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I used to think that all banks led to a giant 'super-bank' through underground tunnels and everyone had a little lead box there with their name on it and all their money inside. I therefore assumed that putting money in the stock market meant taking your box to a market, presumanbly in Camden Town, and hiding it there.
And of course, money gets teleported from the super-bank to cash machines, otherwise how would it be your money?
When I was little, I loved to toss money into wishing wells. I believed that when people tossed their money, they all wished for money and thats why there was always so many coins in the well. One day, I decided I would go home and use one of my mother's pots. I placed the pot in the garage along with some water and threw a couple of coins in the water, wishing for more money. Each day, I woke up hoping that my wish would come true, however, the well never grew any money for me. After a while, I gave up. I was puzzled.
When I was a child, I saw in a cartoon how people put some coins in the earth, and after a certain period a tree who produced money grew on this place. I was amazed about the idea that you could become rich in this way. So I tried the same, but unfortunately without success...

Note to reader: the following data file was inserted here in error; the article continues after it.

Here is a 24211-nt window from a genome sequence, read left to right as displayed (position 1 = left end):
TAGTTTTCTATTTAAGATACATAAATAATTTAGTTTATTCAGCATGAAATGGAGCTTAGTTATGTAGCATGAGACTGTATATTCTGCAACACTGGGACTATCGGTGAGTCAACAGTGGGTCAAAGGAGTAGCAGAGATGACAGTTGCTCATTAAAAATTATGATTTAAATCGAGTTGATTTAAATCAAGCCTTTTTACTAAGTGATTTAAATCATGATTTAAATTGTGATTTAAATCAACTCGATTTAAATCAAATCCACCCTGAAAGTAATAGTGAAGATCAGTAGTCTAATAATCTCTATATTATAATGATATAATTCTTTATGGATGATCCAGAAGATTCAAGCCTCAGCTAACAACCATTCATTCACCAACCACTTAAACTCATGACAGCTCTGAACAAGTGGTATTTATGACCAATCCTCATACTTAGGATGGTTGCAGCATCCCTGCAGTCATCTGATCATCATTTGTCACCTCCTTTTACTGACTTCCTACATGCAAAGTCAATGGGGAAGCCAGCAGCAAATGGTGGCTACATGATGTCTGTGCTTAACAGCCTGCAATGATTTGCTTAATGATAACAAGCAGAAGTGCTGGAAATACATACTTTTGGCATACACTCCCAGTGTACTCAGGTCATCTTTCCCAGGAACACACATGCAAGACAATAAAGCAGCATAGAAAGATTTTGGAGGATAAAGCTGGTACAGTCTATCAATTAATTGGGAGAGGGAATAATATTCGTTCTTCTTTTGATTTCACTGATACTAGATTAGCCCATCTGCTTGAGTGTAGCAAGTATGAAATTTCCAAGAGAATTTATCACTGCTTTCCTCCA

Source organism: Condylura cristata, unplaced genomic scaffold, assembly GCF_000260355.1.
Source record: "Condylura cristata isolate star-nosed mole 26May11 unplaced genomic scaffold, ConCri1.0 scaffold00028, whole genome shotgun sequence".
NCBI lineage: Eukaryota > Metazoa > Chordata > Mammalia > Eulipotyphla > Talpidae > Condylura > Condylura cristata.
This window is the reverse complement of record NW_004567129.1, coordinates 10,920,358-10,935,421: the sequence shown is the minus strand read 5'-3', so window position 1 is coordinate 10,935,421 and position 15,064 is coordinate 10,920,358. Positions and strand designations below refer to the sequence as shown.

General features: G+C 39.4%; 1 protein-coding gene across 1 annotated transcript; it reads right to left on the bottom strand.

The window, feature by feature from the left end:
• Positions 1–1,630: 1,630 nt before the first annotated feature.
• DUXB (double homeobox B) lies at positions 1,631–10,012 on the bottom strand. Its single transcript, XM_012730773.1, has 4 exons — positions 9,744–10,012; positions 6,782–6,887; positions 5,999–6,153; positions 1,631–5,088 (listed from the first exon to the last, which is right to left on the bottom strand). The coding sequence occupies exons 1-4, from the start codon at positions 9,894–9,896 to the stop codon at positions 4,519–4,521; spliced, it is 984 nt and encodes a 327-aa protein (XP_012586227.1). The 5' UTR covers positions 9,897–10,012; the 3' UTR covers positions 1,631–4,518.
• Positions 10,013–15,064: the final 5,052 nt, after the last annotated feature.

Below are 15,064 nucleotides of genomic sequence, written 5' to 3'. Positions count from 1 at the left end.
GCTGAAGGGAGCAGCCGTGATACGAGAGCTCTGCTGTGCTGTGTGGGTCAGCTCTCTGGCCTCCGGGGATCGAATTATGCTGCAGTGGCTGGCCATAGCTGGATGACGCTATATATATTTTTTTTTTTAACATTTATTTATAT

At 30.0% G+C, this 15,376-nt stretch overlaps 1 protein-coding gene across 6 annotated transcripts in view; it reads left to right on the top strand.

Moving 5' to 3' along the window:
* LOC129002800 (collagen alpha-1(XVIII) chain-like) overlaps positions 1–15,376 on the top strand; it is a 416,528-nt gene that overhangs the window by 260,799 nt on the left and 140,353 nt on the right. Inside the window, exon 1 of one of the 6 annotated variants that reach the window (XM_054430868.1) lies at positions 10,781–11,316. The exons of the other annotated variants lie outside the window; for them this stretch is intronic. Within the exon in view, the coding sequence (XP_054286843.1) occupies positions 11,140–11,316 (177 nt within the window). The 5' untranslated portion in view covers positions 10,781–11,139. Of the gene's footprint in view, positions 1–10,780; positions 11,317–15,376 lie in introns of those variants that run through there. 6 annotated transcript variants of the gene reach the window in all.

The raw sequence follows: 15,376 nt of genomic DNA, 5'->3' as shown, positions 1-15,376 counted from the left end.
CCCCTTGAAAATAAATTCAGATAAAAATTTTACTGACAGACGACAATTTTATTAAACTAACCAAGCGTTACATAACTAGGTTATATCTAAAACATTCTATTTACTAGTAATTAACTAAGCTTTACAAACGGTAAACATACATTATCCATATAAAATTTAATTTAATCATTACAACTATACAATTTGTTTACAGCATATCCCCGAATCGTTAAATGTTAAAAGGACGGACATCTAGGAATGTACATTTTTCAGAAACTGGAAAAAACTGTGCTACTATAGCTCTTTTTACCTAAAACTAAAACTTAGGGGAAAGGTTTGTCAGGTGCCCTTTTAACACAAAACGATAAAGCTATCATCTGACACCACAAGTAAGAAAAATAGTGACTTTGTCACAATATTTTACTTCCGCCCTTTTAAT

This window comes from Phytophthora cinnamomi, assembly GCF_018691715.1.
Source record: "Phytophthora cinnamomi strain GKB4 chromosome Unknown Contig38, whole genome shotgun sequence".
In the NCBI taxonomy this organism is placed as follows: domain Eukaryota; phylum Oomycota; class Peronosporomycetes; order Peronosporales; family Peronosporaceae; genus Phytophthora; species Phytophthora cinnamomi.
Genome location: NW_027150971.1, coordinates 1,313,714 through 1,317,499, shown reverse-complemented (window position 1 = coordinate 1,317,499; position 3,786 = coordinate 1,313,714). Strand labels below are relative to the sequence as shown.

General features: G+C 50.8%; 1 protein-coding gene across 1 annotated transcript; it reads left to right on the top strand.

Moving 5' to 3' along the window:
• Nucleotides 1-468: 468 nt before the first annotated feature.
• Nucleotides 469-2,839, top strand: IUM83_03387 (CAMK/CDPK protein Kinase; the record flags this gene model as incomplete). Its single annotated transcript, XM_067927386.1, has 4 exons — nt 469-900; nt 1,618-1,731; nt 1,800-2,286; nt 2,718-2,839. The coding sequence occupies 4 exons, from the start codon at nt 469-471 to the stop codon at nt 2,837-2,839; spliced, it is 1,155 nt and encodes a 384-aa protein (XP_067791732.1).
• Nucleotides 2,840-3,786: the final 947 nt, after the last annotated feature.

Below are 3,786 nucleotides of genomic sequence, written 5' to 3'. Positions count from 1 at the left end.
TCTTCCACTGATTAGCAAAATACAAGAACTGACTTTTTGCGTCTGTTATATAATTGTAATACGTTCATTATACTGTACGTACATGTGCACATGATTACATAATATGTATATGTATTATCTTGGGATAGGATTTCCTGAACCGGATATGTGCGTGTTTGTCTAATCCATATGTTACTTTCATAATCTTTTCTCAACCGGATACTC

When I was a child I used to believe that a coin was better value than a note. When I had got some note I always asked mother to exchange note to coin.
My mother was laughing at me then exchanged ten cent coin to ten euro note. zzz...
When I was in grade school we were learning about the Presidents. Well I knew the first one was George Washington (because he was on the $1 dollar bill)well I ALWAYS thought Abraham Lincoln was the second President(Because he's on the $5 dollar bill)so I also thought that the third president was Hamilton and so on and so forth... I had misunderstood my teacher. She must have said that Lincoln might have been the sencond most important president. I believed this until I was in late teens...
When I was eleven, I had a theory that there was exactly so much money in the world that you could pay for every single thing that exists on Earth. But there was a problem: while both the money and the things themselves were considered valuable, only the things had actual value - the value of money was only symbolic. So our economic system assumed that there was twice as much wealth in the world than there actually was. This made the system inherently unstable and created a need to devalue money and property. That was my explanation for inflation.